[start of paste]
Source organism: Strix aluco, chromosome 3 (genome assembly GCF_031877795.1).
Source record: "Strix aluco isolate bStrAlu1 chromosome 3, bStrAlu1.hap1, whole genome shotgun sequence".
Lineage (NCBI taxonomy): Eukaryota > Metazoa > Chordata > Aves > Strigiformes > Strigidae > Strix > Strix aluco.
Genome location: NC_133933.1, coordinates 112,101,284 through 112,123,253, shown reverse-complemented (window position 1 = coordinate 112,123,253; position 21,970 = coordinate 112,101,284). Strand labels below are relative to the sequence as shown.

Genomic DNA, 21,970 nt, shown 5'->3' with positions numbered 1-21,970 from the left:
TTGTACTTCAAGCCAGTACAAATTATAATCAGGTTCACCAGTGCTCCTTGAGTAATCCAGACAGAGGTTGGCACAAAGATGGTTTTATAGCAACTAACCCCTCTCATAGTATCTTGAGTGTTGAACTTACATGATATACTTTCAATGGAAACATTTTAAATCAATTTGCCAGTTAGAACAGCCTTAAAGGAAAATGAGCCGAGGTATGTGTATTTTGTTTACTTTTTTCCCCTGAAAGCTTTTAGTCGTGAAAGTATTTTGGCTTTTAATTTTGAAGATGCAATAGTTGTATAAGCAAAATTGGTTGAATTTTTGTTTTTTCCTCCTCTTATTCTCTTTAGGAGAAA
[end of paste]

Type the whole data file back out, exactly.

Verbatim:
Source organism: Strix aluco, chromosome 3 (genome assembly GCF_031877795.1).
Source record: "Strix aluco isolate bStrAlu1 chromosome 3, bStrAlu1.hap1, whole genome shotgun sequence".
Lineage (NCBI taxonomy): Eukaryota > Metazoa > Chordata > Aves > Strigiformes > Strigidae > Strix > Strix aluco.
Genome location: NC_133933.1, coordinates 112,101,284 through 112,123,253, shown reverse-complemented (window position 1 = coordinate 112,123,253; position 21,970 = coordinate 112,101,284). Strand labels below are relative to the sequence as shown.

Genomic DNA, 21,970 nt, shown 5'->3' with positions numbered 1-21,970 from the left:
TTGTACTTCAAGCCAGTACAAATTATAATCAGGTTCACCAGTGCTCCTTGAGTAATCCAGACAGAGGTTGGCACAAAGATGGTTTTATAGCAACTAACCCCTCTCATAGTATCTTGAGTGTTGAACTTACATGATATACTTTCAATGGAAACATTTTAAATCAATTTGCCAGTTAGAACAGCCTTAAAGGAAAATGAGCCGAGGTATGTGTATTTTGTTTACTTTTTTCCCCTGAAAGCTTTTAGTCGTGAAAGTATTTTGGCTTTTAATTTTGAAGATGCAATAGTTGTATAAGCAAAATTGGTTGAATTTTTGTTTTTTCCTCCTCTTATTCTCTTTAGGAGAAA